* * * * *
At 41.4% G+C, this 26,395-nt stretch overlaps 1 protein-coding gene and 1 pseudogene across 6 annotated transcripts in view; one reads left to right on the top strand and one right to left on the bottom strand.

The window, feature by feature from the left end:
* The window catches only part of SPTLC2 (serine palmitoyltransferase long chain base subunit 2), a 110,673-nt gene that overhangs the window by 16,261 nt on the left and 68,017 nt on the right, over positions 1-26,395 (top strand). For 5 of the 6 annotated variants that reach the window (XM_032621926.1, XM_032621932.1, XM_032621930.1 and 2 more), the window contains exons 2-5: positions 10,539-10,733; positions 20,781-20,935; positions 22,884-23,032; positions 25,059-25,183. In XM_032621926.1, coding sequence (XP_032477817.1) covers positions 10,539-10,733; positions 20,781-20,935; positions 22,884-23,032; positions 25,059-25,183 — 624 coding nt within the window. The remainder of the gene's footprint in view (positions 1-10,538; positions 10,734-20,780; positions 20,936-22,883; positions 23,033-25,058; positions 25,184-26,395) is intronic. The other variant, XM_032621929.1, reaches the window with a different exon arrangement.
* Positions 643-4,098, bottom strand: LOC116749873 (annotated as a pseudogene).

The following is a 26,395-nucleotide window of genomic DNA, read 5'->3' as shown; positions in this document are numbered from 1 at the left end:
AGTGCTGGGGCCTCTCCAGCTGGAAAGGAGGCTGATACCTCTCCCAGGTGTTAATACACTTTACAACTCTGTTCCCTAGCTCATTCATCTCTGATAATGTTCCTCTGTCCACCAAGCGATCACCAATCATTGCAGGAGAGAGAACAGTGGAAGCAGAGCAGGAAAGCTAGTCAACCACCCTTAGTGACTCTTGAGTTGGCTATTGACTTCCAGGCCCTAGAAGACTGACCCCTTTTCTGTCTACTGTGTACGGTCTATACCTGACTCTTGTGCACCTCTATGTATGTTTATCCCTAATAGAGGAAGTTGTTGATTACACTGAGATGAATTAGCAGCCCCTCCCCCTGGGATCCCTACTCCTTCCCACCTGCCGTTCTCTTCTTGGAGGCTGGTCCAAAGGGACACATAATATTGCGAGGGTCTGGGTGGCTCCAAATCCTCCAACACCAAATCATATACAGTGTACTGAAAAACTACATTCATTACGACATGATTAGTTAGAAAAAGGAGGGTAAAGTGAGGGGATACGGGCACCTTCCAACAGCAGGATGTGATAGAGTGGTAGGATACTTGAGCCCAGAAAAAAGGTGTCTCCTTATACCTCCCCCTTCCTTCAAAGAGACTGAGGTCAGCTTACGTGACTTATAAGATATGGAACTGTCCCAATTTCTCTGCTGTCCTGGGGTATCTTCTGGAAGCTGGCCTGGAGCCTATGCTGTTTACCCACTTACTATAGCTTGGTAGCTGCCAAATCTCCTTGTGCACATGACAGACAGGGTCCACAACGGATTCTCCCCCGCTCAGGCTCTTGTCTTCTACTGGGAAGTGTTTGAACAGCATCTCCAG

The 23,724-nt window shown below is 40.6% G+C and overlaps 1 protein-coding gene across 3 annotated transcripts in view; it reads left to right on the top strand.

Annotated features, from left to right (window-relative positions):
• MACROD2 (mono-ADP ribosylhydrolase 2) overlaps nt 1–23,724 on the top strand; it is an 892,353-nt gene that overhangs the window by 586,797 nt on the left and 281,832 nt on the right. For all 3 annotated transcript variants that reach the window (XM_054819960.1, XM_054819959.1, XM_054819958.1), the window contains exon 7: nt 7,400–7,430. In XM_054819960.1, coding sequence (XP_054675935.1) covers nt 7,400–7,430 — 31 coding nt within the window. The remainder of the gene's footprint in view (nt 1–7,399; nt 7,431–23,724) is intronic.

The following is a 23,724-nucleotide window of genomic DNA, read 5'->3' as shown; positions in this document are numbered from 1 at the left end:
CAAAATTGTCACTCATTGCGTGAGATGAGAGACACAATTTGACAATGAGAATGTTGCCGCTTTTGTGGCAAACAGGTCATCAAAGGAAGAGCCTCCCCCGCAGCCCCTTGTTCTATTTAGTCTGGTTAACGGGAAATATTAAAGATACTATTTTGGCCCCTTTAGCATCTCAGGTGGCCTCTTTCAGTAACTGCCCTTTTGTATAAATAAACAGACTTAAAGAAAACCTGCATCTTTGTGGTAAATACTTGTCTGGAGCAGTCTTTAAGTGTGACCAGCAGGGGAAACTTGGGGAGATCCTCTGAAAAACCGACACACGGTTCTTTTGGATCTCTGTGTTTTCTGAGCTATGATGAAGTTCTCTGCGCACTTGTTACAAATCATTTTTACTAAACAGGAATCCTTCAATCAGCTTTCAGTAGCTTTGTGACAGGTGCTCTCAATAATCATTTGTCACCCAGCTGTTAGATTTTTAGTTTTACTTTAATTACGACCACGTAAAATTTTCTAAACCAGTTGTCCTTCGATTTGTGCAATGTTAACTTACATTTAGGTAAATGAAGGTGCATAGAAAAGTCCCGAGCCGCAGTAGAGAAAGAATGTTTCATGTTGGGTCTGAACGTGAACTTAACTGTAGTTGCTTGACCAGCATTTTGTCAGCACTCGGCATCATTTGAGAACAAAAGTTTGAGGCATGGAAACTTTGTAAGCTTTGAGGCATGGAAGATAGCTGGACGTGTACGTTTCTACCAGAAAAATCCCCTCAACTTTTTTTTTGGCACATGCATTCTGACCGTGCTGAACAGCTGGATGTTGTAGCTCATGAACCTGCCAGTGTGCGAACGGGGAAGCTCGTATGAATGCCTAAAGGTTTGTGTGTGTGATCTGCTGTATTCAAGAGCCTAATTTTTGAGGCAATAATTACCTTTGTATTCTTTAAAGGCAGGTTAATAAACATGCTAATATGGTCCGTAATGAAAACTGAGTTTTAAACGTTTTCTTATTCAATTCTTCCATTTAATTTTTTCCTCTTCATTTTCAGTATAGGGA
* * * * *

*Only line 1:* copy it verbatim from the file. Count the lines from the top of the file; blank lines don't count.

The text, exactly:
At 41.4% G+C, this 26,395-nt stretch overlaps 1 protein-coding gene and 1 pseudogene across 6 annotated transcripts in view; one reads left to right on the top strand and one right to left on the bottom strand.